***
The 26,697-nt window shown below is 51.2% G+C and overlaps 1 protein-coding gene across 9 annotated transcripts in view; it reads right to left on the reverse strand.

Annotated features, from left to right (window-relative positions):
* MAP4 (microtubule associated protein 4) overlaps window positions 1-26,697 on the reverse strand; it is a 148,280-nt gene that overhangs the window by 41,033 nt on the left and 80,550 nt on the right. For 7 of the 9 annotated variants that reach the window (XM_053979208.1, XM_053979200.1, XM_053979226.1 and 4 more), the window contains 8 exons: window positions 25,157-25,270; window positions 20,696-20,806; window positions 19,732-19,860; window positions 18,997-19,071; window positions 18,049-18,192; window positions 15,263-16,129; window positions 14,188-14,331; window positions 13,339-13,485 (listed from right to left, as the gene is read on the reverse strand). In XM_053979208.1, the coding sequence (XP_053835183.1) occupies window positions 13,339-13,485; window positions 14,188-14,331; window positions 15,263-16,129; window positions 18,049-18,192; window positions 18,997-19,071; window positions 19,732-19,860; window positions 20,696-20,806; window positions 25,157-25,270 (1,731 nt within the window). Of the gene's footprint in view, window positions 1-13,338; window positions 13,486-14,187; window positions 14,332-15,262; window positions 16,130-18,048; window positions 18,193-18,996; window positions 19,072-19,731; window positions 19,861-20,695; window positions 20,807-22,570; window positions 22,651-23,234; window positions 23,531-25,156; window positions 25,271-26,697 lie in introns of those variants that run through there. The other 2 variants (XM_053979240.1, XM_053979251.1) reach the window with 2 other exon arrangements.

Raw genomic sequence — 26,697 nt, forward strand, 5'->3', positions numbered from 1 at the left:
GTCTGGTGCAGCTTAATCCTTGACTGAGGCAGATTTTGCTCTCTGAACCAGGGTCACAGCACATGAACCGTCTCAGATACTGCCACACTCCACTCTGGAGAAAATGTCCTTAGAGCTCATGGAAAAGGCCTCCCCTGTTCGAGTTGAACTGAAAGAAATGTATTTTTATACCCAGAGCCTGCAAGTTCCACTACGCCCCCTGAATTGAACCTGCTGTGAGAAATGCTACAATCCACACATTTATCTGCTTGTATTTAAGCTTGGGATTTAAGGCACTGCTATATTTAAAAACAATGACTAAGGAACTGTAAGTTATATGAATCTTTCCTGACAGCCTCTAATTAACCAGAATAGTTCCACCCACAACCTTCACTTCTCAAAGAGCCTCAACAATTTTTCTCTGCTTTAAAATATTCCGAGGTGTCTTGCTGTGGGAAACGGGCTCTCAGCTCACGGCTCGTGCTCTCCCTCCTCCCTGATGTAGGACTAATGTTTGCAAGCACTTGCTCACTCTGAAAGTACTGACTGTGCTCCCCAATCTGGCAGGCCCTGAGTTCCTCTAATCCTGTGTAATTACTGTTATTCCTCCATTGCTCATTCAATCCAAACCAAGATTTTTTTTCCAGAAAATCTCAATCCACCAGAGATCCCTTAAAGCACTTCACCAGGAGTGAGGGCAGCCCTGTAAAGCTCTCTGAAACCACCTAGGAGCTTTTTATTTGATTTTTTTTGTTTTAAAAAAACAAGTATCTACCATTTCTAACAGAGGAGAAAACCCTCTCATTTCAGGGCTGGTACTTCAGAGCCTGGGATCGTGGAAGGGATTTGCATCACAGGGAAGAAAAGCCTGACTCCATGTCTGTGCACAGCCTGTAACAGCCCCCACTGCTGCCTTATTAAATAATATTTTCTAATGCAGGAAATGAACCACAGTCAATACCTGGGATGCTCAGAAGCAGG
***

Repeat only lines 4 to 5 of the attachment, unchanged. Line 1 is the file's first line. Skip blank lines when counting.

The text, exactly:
Raw genomic sequence — 26,697 nt, forward strand, 5'->3', positions numbered from 1 at the left:
GTCTGGTGCAGCTTAATCCTTGACTGAGGCAGATTTTGCTCTCTGAACCAGGGTCACAGCACATGAACCGTCTCAGATACTGCCACACTCCACTCTGGAGAAAATGTCCTTAGAGCTCATGGAAAAGGCCTCCCCTGTTCGAGTTGAACTGAAAGAAATGTATTTTTATACCCAGAGCCTGCAAGTTCCACTACGCCCCCTGAATTGAACCTGCTGTGAGAAATGCTACAATCCACACATTTATCTGCTTGTATTTAAGCTTGGGATTTAAGGCACTGCTATATTTAAAAACAATGACTAAGGAACTGTAAGTTATATGAATCTTTCCTGACAGCCTCTAATTAACCAGAATAGTTCCACCCACAACCTTCACTTCTCAAAGAGCCTCAACAATTTTTCTCTGCTTTAAAATATTCCGAGGTGTCTTGCTGTGGGAAACGGGCTCTCAGCTCACGGCTCGTGCTCTCCCTCCTCCCTGATGTAGGACTAATGTTTGCAAGCACTTGCTCACTCTGAAAGTACTGACTGTGCTCCCCAATCTGGCAGGCCCTGAGTTCCTCTAATCCTGTGTAATTACTGTTATTCCTCCATTGCTCATTCAATCCAAACCAAGATTTTTTTTCCAGAAAATCTCAATCCACCAGAGATCCCTTAAAGCACTTCACCAGGAGTGAGGGCAGCCCTGTAAAGCTCTCTGAAACCACCTAGGAGCTTTTTATTTGATTTTTTTTGTTTTAAAAAAACAAGTATCTACCATTTCTAACAGAGGAGAAAACCCTCTCATTTCAGGGCTGGTACTTCAGAGCCTGGGATCGTGGAAGGGATTTGCATCACAGGGAAGAAAAGCCTGACTCCATGTCTGTGCACAGCCTGTAACAGCCCCCACTGCTGCCTTATTAAATAATATTTTCTAATGCAGGAAATGAACCACAGTCAATACCTGGGATGCTCAGAAGCAGG